circumstance with somewhat astonishThe language of our poets precisely ac- ment, records it as an honour to the British cords with the popular and crude notions of Navy, that in his time, the commanders in the times. The moderate use of intoxicating chief never allowed more at their tables than liquors (a vague and unsatisfactory mode of half a bottle to each guest.* expression), receives unqualified commenda- The writings of distinguished authors ut tion-excess alone incurs blame. In the the present day, assign curious and certainly words of one of our most valued writers, untenable limits, to what some persons are they advocate
pleased to denominate moderate drinking. “The rule of not too much—by temperance taught.” Dr. Sigmond, Professor of Materia Medica
to the Royal Medico-Botanical Society, in Thus, Shakspeare
his Essay on Tea, recommends to those who Every inordinate cup is unblessed, and the in- are “engaged in occupations which do not gredient is a—devil.”
demand any very extraordinary exertions, Armstrong, sometimes denominated the either of body or mind," "a gentle stimulus Poet of Health, exclaims
of three or four glasses of wine during the “We curse not wine;—the vile ercess we blame." great meal of the day ;' a practice which Rarely do any of our writers refer to the limits of moderation,” and is moreover
he further states does not “ trespass on the nature of these liquors, and the tendency to productive of a general state of health as excess which inseparably connects itself with well as longevity. - After the meal," says moderate indulgence. Unfortunately, in the same writer, “when some little time deed, for the interests of mankind, the effu- has elapsed, two or three glasses of port sions of not a few of our poets too frequently produce no’ill effects !!" &c. It is but contain sentiments at variance with the sober realities of experience, and too little proper, however, to state that opinions like in accordance with the pure principles of unphilosophical and contrary to experience,
those propounded by Dr. Sigmond, alike morals and religion. II. Democritus wrote a volume, with the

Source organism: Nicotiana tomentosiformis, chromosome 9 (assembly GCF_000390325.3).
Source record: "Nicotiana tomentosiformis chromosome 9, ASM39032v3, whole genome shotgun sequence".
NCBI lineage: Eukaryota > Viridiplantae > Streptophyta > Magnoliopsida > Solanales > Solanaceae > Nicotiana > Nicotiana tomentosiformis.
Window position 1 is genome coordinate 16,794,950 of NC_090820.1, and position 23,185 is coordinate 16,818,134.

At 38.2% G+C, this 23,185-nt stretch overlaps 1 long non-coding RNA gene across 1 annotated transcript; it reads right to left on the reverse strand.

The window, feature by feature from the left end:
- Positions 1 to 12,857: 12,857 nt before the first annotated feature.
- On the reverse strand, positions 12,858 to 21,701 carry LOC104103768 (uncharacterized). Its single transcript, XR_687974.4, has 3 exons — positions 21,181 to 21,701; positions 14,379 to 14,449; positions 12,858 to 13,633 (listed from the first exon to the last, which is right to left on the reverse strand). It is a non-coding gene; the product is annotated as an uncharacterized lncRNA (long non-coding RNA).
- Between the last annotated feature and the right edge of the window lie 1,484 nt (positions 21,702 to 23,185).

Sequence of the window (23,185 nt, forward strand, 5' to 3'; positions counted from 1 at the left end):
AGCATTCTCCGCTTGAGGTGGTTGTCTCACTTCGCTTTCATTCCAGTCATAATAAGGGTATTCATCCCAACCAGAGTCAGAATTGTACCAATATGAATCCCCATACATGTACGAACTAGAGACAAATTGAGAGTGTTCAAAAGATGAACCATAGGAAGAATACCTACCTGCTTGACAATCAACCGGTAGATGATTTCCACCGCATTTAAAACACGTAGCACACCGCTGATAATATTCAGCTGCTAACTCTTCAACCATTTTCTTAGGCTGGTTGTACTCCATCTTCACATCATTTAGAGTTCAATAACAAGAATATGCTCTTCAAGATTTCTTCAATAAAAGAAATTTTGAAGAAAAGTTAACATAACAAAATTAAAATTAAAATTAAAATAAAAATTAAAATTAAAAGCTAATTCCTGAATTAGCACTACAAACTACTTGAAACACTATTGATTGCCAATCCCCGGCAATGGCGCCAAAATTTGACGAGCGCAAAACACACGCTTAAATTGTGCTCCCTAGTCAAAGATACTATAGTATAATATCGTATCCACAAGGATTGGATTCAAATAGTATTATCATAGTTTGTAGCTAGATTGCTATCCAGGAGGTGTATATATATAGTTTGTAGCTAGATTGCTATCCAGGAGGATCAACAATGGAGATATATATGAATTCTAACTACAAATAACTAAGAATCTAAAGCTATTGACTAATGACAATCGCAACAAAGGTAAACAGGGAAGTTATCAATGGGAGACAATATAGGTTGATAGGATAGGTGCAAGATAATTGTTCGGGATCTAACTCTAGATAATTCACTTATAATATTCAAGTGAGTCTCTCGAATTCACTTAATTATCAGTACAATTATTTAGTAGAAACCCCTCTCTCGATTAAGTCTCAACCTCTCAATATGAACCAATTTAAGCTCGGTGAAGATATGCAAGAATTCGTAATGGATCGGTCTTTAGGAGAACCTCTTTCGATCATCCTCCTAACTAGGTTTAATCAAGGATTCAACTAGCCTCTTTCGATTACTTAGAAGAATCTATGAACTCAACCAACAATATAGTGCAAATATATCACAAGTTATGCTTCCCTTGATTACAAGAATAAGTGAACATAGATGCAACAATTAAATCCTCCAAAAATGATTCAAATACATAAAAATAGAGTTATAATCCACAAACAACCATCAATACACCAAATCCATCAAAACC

are less entertained by medical men in the design to show that no person ought to present day than they were at a more remote exceed four or six glasses of wine. Epictetus
period, and ere long, it is, to be hoped, that advances the following opinion :
as the light of truth diffuses its influence,
:-" That man is a drunkard who takes more than they will be altogether discarded from the
medical profession. three glasses ; and though he be not drunk, he hath exceeded moderation.''*
The formation of Temperance Societies in Panyasis, however, a Greek writer, allows century, forms a striking illustration. Many
this country and in America, in the present indulgence in two cups only; those, he re- of these institutions had merely an ephemeral marks, who proceed to a third cup, dedicate
existence. Of those established, one class it to lust and strife.t. Athenæus preserves the following verses
had for its object the advancement of temof Eubulus, a writer of Greek Comedy. all kinds of intoxicating liquors. Another
perance, by inculcating the moderate use of Bacchus thus speaks :
class, still in operation, has for its fun" Only three cups for prudent men I mix: damental regulation the moderate use of For health the one, which first they quaff: the second fermented liquors, but abstinence from Which they, who are by reason's name distinguish'a, ardent spirits. These societies evidence the No sooner drink, but home they bend their steps. existence, not only of erroneous notions A fourth would ill become us, 'tis the cup concerning the nature and effects of intoxi. Of contumely; the unseemly din Of uproar marks the fifth ; debauch the sixth;
cating liquors, but the very general and Blows and black eyes the seventh ; with the eighth deep-rooted appetite which exists for artificial In comes the constable; the ninth engenders and stimulating drinks. Fell rancour; but the tenth is madness 'self,
The members of one of these short-lived Whose desperate fury prompts to deeds of blood.”
societies were required to pledge themselves In comparatively modern times, striking to abstain altogether from the use of ardent examples are presented of the morals of the spirits, and to confine themselves to the use age, influencing considerations concerning of “one quart of beer, porter, or ale, or three the nature of temperance. A society, for glasses of wine per day,” which quantity instance, established about the sixteenth was to be so partitioned as not to be taken century, for the promotion of temperance, at one and the same time. The secretary had its fundamental law constituted on the of this society, states that this pledge was principle, that none of its members should instituted with the view to yield to the drink more than fourteen glasses of wine prejudices of those persons who advocate daily. A certain general, in one of his the moderate (!) use of intoxicating liquors. regulations, ordered, that no officer who III. An examination of these facts, irredined at his table should exceed two bottles sistibly forces the conviction upon all un
prejudiced minds, that the inclinations and * Fragments, No. 3. Carter's Transl. 1758. p. 112. + Archæologia Græca. Vol. 2, p. 396.
* Trotter's Essay on Drunkenness, p. 157.